Children who watch sport on television are being repeatedly exposed to alcohol brands, say researchers who want the practice outlawed.

In a study published today, they say Sky TV viewers who watched the whole match in which New Zealand lost to Australia in the 2015 Cricket World Cup final in Melbourne were exposed to 519 instances of the Victoria Bitter brand appearing on screen.

The beer's branding was in view, from the Australian players' clothing, for 10 per cent of the match (excluding any advertisements and halftime shows).

"Due to alcohol sponsorship of sport, New Zealanders, including children, were exposed to up to 200 ads per hour they watched televised sport, and people watching football and tennis saw alcohol ads for almost half of each game," said Associate Professor Louise Signal, one of the researchers.

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The researchers, whose paper is published in the New Zealand Medical Journal, analysed recordings from Sky TV of five sporting events from the summer of 2014/15: the Asian Cup men's football final in Sydney, the Australian Tennis Open final in Melbourne, a women's League 9s test in Auckland, the Cricket World Cup final, and a Football Ferns women's international friendly in Chicago.

They said the events "attracted large audiences of all ages".

The number of times an alcohol brand was observed was: men's football, 433; tennis, 777; league, 42; and women's football, 340.

The duration of alcohol brand exposure was: men's football, 43 per cent of the match; tennis, 47 per cent; league, 24 per cent; and women's football, 47 per cent.

The number of alcohol brand exposures per minute were: men's football, 3.4; tennis, 3.8; league, 2.3, cricket, 1.6; women's football, 3.8.

"Marketing drives alcohol consumption by encouraging drinking," say the researchers, from Otago University at Wellington.

"Alcohol causes considerable harm, including violence, injury, mental health problems and cancer. It contributes to over 5 per cent of deaths in New Zealand and costs the country more than $5 billion a year."

Signal said sport sponsorship bypasses traditional marketing and gets around the current advertising codes.

"Children see their sporting heroes linked with alcohol. In New Zealand we have already agreed that alcohol should not be marketed to children by traditional marketing. Why should we allow it with sports sponsorship."

In 2014, a group chaired by former rugby league coach Graham Lowe urged the Government to ban alcohol sponsorship of all streamed and broadcast sports and in the long term to ban alcohol sponsorship of sport in total. These were among 14 recommendations by the Ministerial Forum on Alcohol Advertising and Sponsorship.

Lowe said last night: "Youth and children - that's who I'm worried about. For people to think young people aren't affected and don't log in their memory banks the loyalty factor of seeing so many alcohol ads - if you go down that path, I think you're bloody crazy."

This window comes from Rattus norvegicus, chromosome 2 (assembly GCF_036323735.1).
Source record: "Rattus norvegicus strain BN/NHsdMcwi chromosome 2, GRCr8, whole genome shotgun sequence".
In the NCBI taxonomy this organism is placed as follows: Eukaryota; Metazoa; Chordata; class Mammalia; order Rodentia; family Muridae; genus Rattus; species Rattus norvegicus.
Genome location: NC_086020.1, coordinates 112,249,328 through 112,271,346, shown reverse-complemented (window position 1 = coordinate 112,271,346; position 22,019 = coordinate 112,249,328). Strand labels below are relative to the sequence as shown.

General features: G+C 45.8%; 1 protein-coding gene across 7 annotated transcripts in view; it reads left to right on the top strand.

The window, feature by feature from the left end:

Spokesmen for NZ Football and Justice Minister Amy Adams both said yesterday there was insufficient time to comment on the new study before the Herald's deadline.

When Adams released the Lowe report in 2014, she said officials would investigate the feasibility and likely impact of its proposals.

Alcohol supplier Lion, whose Kirin and Budweiser brands were among those observed by the researchers, said it supports many sports organisations and its marketing is responsible.

"The Sale and Supply of Alcohol Act 2012 and the Advertising Code for Advertising and Promotion for Alcohol prohibit marketing alcohol to children and young people, and we are scrupulous in ensuring that we comply with all relevant laws and codes.

"The aim and effect of alcohol advertising and sponsorship is not to increase consumption - it is to increase or promote brand loyalty. The data bears out this fact: even though channels for advertising have increased, consumption has been steadily trending down.

"The evidence demonstrates that exposure to alcohol advertising and sponsorship does not lead to harmful consumption, or to early initiation to drinking - as overseas examples have illustrated."

Association of NZ Advertisers chief executive Lindsay Mouat criticised the Otago University research.

"... there is no evidence of viewing audience demographics of the events cited provided, when advertisers know that the audience for live sport is predominantly adult. The Australian Open final, for example, begins around 9.30pm NZ time.

"Also, the claimed 'exposure' of 1.6-3.8 per minute is grossly overstated as much of this is peripheral. How many people are actively watching the sideline signage at any point rather than the on-field action."

Sky spokeswoman Kirsty Way said they don't have any influence on the advertising within the event itself, especially international events.

She said the responsibility lay with the event organiser who controls how it all runs.

"We just broadcast what the event is. Or film it if it's in New Zealand."‚Äč

The Herald sought a response from and Victoria Bitter supplier Carlton & United Breweries but nothing was received before deadline.

New Zealand Cricket said it acknowledges the hazards of alcohol, advocates stronger promotion of responsible drinking, and supports appropriate regulation of alcohol - "all within the existing framework".